Pushing to prevent abuse

“We’re kind of missing the gap on prescription drugs.”

Butler University is looking to make this conception a thing of the past with a drug take-back day and the creation of a new pharmacy-related group on campus.

 

take-back day

 

The take-back day will occur Saturday from 10 a.m. to 2 p.m. in front of Butler University Police Department’s building.

The take-back day allows Butler community members to get rid of prescription drugs they no longer need.

Andrew Ryan, assistant chief of police, said he was contacted by Sarah Barnes Diaz, health education and outreach program coordinator, about hosting a take-back site.

Ryan was told by a local Drug Enforcement Administration official that the area outside BUPD will replace Tabernacle Presbyterian Church as a local prescription drug drop off site.

“I think it’s important that we show the community we’re willing to get involved,” Ryan said. “I’m not sure how many people we’re going to get to participate, so hopefully we’re prepared.”

Ryan said he hopes to create a drop off zone going north on Sunset Avenue and a second one going east on Hampton Drive. Individuals who have leftover medication or prescribed drugs they no longer

use will be able to drop their medications into five-gallon buckets in a drive-through format.

Collected drugs will be sealed in cardboard boxes, weighed and delivered to the local state police post for disposal on Tuesday.

Members of Generation Rx, a new on-campus group looking to inform students about the dangers of prescription drugs, will be involved in the collection of drugs.

On April 28 a nationwide take-back day occurred, and U.S. citizens released more than 552,000 pounds of unwanted or expired medications at 5,659 take-back sites, Diaz said.

“There has been interest (in a take-back site at Butler) in the past, but we’ve had trouble with scheduling and getting the request in on time,” Diaz said. “Any time we can offer a service to benefit the campus community, we want to do that.”

Diaz and Ryan said they also want to avoid people dumping these drugs into toilets or sinks in order to be environmentally friendly.

Annette McFarland, assistant professor of pharmacy practice, said a key reason for the take-back being held at Butler lies in the statistics associated with prescription drugs.

“The use of these drugs (among 18-24-year olds) has exceeded the use of some of the more commonly misused and abused drugs, like heroin and cocaine,” McFarland said.

According to a recent study, more than half of all college students will be offered a prescription drug at some point, and about 30 percent of those individuals end up trying the drug.

McFarland said four classes of prescription drugs are most commonly used and subsequently abused by college students: pain medications, stimulants, anxiety medications and sleep aids.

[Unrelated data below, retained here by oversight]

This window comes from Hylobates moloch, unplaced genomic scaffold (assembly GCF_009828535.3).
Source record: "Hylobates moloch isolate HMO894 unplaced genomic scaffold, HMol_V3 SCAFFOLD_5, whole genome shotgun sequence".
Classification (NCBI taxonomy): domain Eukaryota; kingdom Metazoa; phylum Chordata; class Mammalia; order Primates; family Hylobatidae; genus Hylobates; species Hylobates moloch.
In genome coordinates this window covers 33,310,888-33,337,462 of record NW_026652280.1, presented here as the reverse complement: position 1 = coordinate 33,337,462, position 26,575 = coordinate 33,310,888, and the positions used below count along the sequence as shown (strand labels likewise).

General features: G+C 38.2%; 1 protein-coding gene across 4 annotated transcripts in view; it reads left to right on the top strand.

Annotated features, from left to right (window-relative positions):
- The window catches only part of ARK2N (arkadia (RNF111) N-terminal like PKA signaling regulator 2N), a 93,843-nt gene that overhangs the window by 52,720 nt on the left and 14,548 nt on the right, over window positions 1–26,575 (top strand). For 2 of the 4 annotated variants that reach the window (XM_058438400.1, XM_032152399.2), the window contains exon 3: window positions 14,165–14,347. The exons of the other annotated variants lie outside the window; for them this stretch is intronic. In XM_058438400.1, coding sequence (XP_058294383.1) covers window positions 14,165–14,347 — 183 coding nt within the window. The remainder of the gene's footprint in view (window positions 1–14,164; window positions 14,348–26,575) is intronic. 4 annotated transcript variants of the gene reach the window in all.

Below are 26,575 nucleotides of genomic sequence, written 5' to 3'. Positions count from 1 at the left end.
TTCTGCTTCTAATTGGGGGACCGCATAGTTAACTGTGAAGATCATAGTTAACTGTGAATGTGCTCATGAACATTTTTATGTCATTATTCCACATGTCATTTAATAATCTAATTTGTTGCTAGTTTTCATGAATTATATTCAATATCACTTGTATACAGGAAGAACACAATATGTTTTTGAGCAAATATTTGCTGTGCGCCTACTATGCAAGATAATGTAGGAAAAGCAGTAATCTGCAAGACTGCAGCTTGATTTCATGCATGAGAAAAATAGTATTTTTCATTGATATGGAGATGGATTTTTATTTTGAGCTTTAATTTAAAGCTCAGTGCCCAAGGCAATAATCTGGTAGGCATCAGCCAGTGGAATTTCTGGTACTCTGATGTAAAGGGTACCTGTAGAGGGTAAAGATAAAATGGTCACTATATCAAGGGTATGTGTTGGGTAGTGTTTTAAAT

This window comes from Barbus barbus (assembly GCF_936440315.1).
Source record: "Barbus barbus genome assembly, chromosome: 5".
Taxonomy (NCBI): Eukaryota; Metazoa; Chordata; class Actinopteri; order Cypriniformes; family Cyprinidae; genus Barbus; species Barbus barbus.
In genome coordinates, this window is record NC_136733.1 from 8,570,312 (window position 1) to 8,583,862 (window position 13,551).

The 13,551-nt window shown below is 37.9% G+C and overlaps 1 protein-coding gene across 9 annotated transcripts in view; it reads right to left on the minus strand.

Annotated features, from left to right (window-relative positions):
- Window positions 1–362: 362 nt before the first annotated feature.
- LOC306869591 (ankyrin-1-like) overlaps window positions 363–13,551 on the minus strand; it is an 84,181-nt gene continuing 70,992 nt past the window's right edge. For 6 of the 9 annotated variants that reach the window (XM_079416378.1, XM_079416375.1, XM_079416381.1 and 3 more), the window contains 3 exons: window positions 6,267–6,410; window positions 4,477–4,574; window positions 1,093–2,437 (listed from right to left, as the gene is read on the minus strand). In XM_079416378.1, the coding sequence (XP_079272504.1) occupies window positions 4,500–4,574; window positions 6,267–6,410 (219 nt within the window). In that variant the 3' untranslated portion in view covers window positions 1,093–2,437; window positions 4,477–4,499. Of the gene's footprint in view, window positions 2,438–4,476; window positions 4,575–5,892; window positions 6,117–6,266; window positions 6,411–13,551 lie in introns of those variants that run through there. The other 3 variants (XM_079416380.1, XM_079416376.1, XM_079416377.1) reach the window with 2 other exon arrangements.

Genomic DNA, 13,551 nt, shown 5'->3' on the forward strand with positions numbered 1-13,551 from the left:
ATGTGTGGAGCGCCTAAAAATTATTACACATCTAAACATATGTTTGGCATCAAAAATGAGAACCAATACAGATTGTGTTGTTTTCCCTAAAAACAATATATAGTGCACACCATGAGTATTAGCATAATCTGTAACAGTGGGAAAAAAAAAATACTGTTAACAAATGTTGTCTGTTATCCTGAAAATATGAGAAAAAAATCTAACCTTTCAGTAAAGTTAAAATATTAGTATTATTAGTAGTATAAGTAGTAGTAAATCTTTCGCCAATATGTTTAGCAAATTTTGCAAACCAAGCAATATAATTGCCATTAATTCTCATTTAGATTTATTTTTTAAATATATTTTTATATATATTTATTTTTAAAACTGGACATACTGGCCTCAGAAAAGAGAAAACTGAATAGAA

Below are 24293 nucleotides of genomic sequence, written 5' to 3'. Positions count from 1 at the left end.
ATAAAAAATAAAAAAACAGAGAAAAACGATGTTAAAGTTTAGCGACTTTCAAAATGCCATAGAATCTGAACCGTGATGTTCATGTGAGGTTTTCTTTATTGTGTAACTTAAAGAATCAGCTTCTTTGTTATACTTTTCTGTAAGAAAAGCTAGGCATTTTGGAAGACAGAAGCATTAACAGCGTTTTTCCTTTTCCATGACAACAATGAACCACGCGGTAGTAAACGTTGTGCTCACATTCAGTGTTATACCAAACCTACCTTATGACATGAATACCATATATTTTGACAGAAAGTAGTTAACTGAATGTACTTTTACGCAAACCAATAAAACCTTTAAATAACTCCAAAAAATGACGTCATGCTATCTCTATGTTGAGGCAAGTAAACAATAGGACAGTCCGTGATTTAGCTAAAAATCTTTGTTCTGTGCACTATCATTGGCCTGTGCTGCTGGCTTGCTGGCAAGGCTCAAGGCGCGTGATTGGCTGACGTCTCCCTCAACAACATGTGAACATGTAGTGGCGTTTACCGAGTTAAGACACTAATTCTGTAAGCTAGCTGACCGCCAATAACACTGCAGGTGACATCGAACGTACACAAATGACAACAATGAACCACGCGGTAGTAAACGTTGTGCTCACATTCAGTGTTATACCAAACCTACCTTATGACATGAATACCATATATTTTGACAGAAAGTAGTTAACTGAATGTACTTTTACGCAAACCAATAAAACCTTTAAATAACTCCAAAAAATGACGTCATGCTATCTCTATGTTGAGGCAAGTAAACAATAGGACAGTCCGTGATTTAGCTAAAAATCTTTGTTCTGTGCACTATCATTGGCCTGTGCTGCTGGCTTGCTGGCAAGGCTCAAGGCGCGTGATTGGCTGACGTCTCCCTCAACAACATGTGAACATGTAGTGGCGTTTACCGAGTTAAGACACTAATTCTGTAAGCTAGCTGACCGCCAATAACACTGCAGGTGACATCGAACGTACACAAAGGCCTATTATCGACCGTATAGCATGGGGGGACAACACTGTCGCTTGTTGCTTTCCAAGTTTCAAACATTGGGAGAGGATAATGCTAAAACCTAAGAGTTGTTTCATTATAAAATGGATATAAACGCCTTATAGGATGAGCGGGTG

The reasons for the use of these specific drugs lie in their purposes and expected results.

Most students take stimulants to study or party longer, McFarland said. They may then take sleep aids to counteract the effects of the stimulants.

Diaz said prescription medications are becoming the new gateway drugs because they seem safer since they are medically prescribed.

“There is a lack of a sense of danger, and there isn’t awareness about the dangers,” Diaz said. “They are safe under prescribed circumstances.”

Diaz said many students come to campus on various medications, allowing fellow community members greater access to experiment with those drugs.

Fifth-year pharmacy major Samantha Christie, a member of Butler’s newly-created Generation Rx organization, said she knows abuse of prescription drugs occurs on campus.

“I think there’s a lack of accurate information about prescription drugs,” Christie said. “(People) see it as a prescription drug and not an illicit drug.”

One of the main goals of the Generation Rx program will be peer education on prescription medication, Christie said.

Christie and two other students are currently working with Diaz and College of Pharmacy and Health Sciences assistant professors Tracy Sprunger and Samuel Gurevitz to establish the program at Butler.

Sprunger and Gurevitz attended a nationwide conference on drug and alcohol addiction during the summer and learned about Ohio State’s Generation Rx program, which is “the gold standard,” Christie said.

Members of that organization have visited elementary schools, high schools and nursing homes to teach individuals about different medications and poison control.

Christie said the organization is working with Peers Advocating Wellness for Students because prescription drug abuse is not covered by the group like alcohol and sexual assault problems are.

Butler’s Generation Rx organization hopes to work with the residence life department Life and Greek Educators, Advocates and Resources to inform those living on campus about the dangers of misusing prescription drugs.

McFarland said organizations outside of the Butler community are also available to help students with prescription drug problems.

The National Council on Patient Information and Education hosts a website, http://www.talkaboutrx.org, that is related to prescription drug abuse.

“It’s not just a concern on college campuses,” McFarland said, “but it is definitely a major health concern in the United States.”

Diaz said the university has ways to assist those abusing or misusing prescription drugs as well.

The Assessment and Care Team, led by Sally Click, dean of student services, meets biweekly to discuss issues relating to prescription medications.

Residential life is also encouraging students to purchase lockboxes to protect their medications.

“We’re working to empower students,” Diaz said, “to prevent the growth of the issue on campus.”

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